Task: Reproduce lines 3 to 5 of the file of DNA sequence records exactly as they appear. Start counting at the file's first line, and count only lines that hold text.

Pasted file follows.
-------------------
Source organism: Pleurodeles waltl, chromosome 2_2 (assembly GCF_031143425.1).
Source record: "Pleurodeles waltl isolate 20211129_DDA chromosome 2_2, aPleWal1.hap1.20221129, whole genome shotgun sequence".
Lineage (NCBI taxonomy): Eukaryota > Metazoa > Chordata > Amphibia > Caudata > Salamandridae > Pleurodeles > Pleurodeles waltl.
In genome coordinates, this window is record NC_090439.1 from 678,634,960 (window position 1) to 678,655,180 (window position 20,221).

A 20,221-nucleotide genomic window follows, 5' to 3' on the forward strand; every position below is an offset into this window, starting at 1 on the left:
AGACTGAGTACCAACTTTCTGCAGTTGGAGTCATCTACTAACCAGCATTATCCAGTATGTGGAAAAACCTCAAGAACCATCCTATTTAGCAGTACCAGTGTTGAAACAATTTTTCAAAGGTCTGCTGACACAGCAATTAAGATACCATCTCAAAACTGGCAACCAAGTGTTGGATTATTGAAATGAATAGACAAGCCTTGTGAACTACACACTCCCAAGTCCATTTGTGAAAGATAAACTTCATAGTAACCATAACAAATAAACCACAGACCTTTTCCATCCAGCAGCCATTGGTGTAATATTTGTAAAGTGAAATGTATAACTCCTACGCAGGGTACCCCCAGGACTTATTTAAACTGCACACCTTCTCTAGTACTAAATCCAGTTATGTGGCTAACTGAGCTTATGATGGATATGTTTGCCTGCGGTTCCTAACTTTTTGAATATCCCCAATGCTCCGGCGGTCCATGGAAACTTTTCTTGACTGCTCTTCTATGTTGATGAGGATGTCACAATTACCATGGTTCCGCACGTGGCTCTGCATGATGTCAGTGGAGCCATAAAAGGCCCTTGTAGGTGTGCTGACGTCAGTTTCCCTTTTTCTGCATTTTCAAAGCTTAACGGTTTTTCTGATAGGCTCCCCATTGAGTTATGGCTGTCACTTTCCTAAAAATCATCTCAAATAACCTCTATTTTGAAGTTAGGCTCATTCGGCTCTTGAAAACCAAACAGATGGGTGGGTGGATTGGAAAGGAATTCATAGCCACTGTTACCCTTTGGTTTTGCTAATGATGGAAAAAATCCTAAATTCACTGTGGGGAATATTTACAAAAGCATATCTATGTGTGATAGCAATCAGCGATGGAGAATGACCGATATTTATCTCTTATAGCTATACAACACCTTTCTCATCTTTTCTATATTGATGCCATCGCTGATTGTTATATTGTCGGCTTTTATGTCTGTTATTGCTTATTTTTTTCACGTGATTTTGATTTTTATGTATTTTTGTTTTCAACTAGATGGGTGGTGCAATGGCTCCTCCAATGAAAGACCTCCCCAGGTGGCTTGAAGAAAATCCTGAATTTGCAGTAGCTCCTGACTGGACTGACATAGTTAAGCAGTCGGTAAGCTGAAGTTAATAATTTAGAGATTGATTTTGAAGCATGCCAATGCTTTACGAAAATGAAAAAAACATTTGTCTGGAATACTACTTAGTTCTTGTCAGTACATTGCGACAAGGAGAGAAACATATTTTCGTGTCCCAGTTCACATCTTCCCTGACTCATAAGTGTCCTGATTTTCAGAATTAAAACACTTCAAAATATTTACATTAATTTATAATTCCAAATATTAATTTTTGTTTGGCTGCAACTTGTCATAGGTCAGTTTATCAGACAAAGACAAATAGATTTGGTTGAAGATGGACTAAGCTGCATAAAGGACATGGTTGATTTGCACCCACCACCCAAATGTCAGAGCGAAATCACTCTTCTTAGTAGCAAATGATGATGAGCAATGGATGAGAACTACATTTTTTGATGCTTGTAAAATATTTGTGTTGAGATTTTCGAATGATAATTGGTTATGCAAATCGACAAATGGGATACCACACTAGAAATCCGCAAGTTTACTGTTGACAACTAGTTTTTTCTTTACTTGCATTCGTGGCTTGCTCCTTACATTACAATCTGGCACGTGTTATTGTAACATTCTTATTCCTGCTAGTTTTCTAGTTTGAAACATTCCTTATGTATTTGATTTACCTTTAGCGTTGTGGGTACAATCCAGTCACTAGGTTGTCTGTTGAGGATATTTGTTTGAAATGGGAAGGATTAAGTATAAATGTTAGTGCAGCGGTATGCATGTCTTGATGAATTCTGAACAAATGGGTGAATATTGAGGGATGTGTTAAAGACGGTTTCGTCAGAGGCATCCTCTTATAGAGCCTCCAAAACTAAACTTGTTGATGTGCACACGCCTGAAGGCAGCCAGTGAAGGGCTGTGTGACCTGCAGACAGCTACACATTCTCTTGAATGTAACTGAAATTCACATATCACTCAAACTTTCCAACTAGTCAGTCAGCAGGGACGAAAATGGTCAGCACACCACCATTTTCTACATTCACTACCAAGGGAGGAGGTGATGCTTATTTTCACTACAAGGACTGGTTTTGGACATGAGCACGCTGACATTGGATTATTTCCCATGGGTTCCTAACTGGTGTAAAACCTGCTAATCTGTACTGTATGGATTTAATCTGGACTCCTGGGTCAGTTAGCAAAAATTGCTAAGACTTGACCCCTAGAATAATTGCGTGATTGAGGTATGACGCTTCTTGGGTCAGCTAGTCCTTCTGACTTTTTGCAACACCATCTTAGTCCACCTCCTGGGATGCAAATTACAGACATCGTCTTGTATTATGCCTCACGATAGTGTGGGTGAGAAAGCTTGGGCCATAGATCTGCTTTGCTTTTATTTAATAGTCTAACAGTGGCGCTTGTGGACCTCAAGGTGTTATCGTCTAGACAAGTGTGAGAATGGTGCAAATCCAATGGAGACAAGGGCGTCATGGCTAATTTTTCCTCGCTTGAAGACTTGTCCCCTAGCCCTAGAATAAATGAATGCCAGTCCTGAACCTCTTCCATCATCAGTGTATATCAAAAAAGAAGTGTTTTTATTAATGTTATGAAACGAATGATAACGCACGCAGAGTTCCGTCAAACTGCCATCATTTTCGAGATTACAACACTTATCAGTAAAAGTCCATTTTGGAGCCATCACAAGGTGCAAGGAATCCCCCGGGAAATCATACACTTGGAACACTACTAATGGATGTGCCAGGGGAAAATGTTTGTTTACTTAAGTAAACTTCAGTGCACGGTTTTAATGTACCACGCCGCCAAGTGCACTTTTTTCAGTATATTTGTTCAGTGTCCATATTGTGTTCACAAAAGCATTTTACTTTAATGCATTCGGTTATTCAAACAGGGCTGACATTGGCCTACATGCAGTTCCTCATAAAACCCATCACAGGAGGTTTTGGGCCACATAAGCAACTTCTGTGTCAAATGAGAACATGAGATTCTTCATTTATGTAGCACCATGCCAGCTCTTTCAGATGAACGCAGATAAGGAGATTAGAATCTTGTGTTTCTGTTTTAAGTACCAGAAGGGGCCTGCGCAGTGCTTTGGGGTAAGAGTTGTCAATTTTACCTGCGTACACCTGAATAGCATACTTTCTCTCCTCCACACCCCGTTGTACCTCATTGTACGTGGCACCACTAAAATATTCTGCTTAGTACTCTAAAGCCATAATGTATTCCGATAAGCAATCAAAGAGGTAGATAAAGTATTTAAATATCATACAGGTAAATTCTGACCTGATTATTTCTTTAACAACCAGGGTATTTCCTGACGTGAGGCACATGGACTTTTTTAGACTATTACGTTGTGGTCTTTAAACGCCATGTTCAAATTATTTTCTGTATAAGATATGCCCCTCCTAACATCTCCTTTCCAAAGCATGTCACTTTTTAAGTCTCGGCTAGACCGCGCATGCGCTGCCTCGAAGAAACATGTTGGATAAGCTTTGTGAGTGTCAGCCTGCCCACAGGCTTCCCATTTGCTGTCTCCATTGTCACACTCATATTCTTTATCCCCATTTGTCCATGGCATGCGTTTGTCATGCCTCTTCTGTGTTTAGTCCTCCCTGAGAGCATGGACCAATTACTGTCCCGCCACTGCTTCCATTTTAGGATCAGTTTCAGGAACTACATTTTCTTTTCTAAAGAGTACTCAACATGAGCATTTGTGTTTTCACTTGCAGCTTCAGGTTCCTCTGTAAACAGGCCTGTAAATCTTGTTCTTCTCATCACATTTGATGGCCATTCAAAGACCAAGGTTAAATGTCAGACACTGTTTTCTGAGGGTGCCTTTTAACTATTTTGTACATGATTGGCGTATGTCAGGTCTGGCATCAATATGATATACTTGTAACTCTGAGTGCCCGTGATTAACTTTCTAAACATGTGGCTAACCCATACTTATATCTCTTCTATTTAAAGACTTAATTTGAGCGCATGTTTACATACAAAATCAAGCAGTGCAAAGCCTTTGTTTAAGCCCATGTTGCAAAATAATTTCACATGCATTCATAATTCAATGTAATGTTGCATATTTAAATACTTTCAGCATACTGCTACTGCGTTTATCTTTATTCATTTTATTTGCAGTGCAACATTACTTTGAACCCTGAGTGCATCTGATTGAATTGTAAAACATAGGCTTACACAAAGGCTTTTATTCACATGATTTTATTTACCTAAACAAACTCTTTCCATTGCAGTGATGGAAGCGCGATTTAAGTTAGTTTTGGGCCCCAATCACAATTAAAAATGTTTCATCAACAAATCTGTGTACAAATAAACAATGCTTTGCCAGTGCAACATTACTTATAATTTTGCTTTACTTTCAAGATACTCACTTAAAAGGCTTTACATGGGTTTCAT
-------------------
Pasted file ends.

Lineage (NCBI taxonomy): Eukaryota > Metazoa > Chordata > Amphibia > Caudata > Salamandridae > Pleurodeles > Pleurodeles waltl.
In genome coordinates, this window is record NC_090439.1 from 678,634,960 (window position 1) to 678,655,180 (window position 20,221).

A 20,221-nucleotide genomic window follows, 5' to 3' on the forward strand; every position below is an offset into this window, starting at 1 on the left: